Object Oriented Programming (OOP) in Rust

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In this article, we have explored Object Oriented Programming (OOP) in Rust and covered topics like Object, Encapsulation, Inheritance, Polymorphism and others along with Rust code examples.

Table of contents:

  1. Introduction to OOP
  2. What is Rust?
  3. Objects and Encapsulation
  4. Inheritance and Polymorphism

Let us get started with Object Oriented Programming (OOP) in Rust.

Introduction to OOP

Object Oriented Programming (OOP) is a term that exists since 1967, coined by Alan Key. In OOP Architecture, the code is structured in Objects, that communicate with each other through public 'interfaces' but do not know how each other work internally.

That means a programmer can avoid worrying about how the objects he's interacting with are implemented internally. And even if that implementation changes or is unknown, as long as the public functions he's using do not change, his code will still work. (Unless of course their implementation is wrong.)

What is Rust?

But before going further, what is Rust?

The Rust programming language helps you write faster, more reliable software. High-level ergonomics and low-level control are often at odds in programming language design; Rust challenges that conflict. Through balancing powerful technical capacity and a great developer experience, Rust gives you the option to control low-level details (such as memory usage) without all the hassle traditionally associated with such control.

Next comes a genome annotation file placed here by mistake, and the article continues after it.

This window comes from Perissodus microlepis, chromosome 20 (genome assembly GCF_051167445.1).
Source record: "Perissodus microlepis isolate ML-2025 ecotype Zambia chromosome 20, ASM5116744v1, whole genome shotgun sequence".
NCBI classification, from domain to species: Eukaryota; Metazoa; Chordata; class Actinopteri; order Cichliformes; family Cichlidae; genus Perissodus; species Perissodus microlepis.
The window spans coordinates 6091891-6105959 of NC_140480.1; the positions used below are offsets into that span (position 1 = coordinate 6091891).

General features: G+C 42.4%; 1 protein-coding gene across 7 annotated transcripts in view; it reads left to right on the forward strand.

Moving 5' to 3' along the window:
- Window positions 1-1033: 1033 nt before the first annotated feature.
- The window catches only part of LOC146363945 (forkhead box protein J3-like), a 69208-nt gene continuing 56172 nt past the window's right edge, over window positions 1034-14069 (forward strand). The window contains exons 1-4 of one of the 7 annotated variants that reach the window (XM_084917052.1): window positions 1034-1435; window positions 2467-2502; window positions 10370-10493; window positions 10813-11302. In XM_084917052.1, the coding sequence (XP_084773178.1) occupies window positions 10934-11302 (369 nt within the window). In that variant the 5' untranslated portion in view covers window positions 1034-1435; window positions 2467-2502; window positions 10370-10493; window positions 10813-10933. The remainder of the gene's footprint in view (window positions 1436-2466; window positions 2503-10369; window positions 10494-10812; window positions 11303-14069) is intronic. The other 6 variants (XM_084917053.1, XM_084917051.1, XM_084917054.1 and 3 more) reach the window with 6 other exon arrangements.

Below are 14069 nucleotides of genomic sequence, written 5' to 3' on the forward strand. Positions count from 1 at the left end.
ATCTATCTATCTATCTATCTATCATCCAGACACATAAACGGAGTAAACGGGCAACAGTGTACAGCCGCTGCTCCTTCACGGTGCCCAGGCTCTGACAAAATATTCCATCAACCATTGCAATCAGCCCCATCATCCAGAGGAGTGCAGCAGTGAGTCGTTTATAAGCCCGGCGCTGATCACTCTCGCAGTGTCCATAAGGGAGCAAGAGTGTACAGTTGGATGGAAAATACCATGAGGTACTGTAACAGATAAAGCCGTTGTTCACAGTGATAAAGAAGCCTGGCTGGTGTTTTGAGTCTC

That being said, there are many different definitions for OOP, and depending on which one you consider true, Rust may or may not be an OOP language. Many OOP languages share certain characteristics, such as Objects, Inheritance, Encapsulation..

Let's explore how Rust deals with these things! (Examples will be taken from the Rust book and linked to directly aswell for easy referencing)

Objects and Encapsulation

In the book Design Patterns: Elements of Reusable Object-Oriented Software by Erich Gamma, Richard Helm, Ralph Johnson, and John Vlissides (Addison-Wesley Professional, 1994), objects are defined as:

Object-oriented programs are made up of objects. An object packages both data and the procedures that operate on that data. The procedures are typically called methods or operations.

Using this definition, Rust is an OOP language. Rust has structs and impl blocks that can be translated as a package of data and ways to operate on that data respectively.

pub struct AveragedCollection {
    list: Vec<i32>,
    average: f64,
}

impl AveragedCollection {
    pub fn add(&mut self, value: i32) {
        self.list.push(value);
        self.update_average();
    }

    pub fn remove(&mut self) -> Option<i32> {
        let result = self.list.pop();
        match result {
            Some(value) => {
                self.update_average();
                Some(value)
            }
            None => None,
        }
    }

    pub fn average(&self) -> f64 {
        self.average
    }

    fn update_average(&mut self) {
        let total: i32 = self.list.iter().sum();
        self.average = total as f64 / self.list.len() as f64;
    }
}

As we can see in the above code snippet, we have a struct, and below that, an impl block. The struct is comparable to a class in C# or any similar languages. The Impl block, is basically the functions that you would put inside that class.